In which I divulge my plan to flood you with even more summer reading recommendations and start you off with 7 more titles

In which I divulge my plan to flood you with even more summer reading recommendations and start you off with 7 more titles

Since I launched the 2013 summer reading guide, I’ve had lots of requests for the archived 2012 edition. I don’t want to flood your inboxes, but I also don’t want to leave you hanging if you’re looking for good stuff to read. So for the rest of the summer, one week at a time, I’ll share a category from the 2012 guide.

If you haven’t yet, head here to snag your copy of this year’s summer reading guide.

I’m skipping over last year’s new releases (I tell you why here) and going straight to the second category, Books for Personal Growth. (They’re not boring despite the dry title–I promise!)

Books for Personal Growth

Switch: How to Change Things When Change is Hard | Chip Heath and Dan Heath

Switch: How to Change Things When Change is Hard, Chip Heath and Dan Heath

This latest book from the authors of Made to Stick examines why change is sometimes hard–and what to do about it. This story-driven book is fascinating and dead-practical, focusing both on huge issues (cutting a hospital’s death rate) and small ones (getting employees to turn in expense reports on time. Switch provides lots to fascinate, and lots to apply to your personal life.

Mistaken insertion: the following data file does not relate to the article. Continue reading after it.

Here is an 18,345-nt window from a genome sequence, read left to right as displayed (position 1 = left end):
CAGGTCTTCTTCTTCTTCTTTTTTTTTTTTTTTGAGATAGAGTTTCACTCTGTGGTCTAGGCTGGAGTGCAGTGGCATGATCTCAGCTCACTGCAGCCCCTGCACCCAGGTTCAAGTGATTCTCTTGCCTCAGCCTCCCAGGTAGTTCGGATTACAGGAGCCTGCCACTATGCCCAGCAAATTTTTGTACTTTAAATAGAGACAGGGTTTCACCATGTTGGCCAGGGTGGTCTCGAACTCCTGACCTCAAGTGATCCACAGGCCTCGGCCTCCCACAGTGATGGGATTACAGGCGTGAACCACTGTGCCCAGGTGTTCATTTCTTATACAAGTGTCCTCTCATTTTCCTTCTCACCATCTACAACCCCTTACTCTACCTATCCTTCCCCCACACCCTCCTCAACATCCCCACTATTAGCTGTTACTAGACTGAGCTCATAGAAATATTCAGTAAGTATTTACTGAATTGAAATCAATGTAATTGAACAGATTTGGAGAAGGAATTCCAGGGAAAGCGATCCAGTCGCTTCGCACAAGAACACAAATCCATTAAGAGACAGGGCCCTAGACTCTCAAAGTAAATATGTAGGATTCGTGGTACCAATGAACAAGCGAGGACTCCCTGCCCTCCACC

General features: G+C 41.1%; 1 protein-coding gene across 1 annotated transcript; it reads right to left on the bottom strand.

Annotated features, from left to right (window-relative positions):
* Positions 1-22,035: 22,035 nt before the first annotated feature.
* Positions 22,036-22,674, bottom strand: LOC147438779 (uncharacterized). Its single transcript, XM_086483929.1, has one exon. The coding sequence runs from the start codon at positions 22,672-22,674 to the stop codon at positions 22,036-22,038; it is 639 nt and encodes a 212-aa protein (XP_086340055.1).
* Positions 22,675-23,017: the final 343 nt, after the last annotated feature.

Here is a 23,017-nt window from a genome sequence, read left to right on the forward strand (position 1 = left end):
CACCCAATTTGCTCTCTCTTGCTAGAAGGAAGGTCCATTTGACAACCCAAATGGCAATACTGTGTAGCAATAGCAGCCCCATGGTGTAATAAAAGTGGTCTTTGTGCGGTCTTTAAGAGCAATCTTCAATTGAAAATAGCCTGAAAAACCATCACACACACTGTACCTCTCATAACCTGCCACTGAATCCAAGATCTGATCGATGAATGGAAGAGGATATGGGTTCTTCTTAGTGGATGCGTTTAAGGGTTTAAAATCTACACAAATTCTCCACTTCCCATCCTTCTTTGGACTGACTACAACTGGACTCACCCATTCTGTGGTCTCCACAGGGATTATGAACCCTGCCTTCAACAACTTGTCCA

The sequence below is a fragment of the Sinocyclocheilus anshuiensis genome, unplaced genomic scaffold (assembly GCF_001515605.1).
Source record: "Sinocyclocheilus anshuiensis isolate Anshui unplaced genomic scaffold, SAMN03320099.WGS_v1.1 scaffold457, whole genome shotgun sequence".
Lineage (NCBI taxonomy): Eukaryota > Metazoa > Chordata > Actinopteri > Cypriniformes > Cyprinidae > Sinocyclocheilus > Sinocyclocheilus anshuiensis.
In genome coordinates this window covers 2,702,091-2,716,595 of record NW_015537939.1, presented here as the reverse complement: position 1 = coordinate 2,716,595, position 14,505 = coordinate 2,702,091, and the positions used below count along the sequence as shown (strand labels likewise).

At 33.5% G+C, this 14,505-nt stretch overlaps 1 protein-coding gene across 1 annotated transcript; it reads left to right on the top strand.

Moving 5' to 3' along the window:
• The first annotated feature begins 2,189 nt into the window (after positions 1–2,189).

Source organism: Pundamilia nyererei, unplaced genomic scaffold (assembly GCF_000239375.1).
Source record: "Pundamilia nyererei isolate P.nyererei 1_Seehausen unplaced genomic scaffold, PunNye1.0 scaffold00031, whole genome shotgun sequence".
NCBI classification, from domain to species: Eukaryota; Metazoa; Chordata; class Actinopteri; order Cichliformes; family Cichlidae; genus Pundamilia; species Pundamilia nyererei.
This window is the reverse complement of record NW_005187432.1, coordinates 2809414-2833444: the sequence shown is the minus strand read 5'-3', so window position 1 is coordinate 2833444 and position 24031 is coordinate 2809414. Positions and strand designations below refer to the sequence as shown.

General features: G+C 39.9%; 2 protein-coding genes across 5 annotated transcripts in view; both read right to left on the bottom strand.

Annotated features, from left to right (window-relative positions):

The Seven Principles for Making Marriage Work | John Gottman

The 7 Principles for Making Marriage Work, John Gottman

Gottman is the famed researcher who’s able to predict with 91% accuracy if a couple will divorce after observing them for a mere 5 minutes. Gottman fleshes out what successful relationships have in common, and shows you how to view your own relationship through a marriage counselor’s eyes. Investing in your marriage is easier than you might think.

The Well-Educated Mind: A Guide to the Classical Education You Never Had

The Well-Educated Mind: A Guide to the Classical Education You Never Had, Susan Wise Bauer